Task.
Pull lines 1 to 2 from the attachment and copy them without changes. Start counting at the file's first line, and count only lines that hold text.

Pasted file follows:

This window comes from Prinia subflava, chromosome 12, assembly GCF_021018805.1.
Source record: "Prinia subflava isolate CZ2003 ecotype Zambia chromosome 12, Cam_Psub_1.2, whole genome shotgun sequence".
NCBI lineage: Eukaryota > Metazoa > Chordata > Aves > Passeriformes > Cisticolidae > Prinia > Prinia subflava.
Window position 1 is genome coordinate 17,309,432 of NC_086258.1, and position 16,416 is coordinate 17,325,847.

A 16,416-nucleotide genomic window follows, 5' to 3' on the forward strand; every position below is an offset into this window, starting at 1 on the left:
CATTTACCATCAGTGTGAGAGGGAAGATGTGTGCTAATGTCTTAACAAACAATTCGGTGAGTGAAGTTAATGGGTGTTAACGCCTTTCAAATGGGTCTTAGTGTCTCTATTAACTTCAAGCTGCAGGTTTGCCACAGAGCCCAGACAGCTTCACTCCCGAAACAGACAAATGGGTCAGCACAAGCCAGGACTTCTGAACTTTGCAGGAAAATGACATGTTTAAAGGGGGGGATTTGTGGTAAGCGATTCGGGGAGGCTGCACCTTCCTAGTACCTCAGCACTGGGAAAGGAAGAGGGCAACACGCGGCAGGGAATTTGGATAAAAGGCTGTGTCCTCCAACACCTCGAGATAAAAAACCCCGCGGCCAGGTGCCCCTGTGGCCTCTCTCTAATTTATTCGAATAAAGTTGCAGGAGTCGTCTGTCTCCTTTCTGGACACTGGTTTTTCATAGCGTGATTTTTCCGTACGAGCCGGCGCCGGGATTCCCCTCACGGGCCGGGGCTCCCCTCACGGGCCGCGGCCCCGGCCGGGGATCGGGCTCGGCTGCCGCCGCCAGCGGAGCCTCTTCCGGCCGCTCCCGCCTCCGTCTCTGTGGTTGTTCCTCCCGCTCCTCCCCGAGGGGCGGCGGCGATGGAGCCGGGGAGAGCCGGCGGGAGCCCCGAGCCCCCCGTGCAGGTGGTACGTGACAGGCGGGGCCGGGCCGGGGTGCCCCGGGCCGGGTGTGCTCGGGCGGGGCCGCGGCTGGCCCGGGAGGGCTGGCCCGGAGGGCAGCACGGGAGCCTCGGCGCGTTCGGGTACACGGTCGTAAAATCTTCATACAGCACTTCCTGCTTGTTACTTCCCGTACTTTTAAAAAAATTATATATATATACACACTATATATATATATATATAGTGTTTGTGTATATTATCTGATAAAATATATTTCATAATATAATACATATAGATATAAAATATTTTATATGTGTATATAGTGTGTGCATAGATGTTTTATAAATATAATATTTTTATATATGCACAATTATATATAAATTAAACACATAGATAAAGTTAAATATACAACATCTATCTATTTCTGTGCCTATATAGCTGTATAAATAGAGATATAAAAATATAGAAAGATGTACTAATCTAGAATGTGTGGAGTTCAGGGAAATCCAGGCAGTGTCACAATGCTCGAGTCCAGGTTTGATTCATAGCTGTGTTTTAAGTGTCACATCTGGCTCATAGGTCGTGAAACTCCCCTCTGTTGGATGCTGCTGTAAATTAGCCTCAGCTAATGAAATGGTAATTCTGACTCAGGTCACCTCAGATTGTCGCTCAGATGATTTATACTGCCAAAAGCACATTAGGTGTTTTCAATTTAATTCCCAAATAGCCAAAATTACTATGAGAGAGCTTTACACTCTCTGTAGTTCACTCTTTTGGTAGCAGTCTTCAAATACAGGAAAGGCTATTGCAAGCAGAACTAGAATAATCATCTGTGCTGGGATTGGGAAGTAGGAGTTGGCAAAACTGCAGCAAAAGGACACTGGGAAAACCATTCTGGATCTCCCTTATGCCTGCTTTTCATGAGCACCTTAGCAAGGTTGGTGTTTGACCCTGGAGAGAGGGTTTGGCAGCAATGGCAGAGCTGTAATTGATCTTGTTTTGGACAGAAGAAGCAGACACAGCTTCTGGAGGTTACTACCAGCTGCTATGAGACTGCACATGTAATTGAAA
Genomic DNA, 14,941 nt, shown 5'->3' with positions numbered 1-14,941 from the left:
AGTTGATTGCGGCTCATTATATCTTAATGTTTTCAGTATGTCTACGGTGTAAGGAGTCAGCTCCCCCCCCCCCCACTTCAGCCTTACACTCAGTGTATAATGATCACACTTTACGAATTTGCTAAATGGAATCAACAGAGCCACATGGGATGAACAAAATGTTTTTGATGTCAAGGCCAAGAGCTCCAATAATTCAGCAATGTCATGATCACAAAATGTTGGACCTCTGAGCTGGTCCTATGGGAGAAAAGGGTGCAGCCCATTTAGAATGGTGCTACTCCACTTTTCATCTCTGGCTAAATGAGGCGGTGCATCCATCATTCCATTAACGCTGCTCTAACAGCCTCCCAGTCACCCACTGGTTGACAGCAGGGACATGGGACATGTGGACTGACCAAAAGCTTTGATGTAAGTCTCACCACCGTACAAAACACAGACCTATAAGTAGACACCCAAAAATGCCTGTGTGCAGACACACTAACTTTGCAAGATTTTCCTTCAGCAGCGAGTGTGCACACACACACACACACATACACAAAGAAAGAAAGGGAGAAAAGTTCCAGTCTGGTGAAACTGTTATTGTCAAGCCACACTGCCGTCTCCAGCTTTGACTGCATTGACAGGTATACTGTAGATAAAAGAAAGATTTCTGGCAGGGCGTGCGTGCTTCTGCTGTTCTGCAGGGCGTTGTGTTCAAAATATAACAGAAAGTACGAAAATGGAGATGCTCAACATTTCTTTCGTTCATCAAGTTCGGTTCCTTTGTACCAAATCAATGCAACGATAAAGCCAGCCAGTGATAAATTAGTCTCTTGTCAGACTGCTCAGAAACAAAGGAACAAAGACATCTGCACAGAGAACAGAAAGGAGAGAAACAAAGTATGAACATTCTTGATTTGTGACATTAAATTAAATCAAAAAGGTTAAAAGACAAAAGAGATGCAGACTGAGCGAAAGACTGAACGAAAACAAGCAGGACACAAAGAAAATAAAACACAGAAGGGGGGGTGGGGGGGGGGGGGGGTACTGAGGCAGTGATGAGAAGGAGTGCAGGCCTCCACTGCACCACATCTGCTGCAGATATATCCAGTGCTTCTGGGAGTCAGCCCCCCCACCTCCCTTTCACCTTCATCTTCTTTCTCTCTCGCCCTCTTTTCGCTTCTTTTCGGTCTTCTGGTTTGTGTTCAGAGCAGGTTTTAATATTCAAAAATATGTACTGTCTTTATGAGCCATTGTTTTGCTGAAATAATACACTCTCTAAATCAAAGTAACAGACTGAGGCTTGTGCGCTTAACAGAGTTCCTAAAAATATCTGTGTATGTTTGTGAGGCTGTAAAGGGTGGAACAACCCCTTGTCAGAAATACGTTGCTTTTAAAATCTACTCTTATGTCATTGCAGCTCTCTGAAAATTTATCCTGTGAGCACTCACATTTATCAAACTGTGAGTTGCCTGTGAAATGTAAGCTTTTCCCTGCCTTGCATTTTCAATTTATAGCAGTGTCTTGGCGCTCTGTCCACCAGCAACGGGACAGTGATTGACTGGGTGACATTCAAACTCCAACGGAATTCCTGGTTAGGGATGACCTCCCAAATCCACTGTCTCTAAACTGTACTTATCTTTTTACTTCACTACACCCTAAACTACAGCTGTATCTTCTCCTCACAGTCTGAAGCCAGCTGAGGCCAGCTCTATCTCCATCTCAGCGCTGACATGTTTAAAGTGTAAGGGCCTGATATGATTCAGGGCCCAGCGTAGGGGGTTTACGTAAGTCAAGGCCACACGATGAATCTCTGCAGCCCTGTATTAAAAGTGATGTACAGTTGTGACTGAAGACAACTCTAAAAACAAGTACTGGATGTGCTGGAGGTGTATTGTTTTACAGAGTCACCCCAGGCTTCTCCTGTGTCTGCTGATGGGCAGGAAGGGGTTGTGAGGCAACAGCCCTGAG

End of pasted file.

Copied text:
This window comes from Prinia subflava, chromosome 12, assembly GCF_021018805.1.
Source record: "Prinia subflava isolate CZ2003 ecotype Zambia chromosome 12, Cam_Psub_1.2, whole genome shotgun sequence".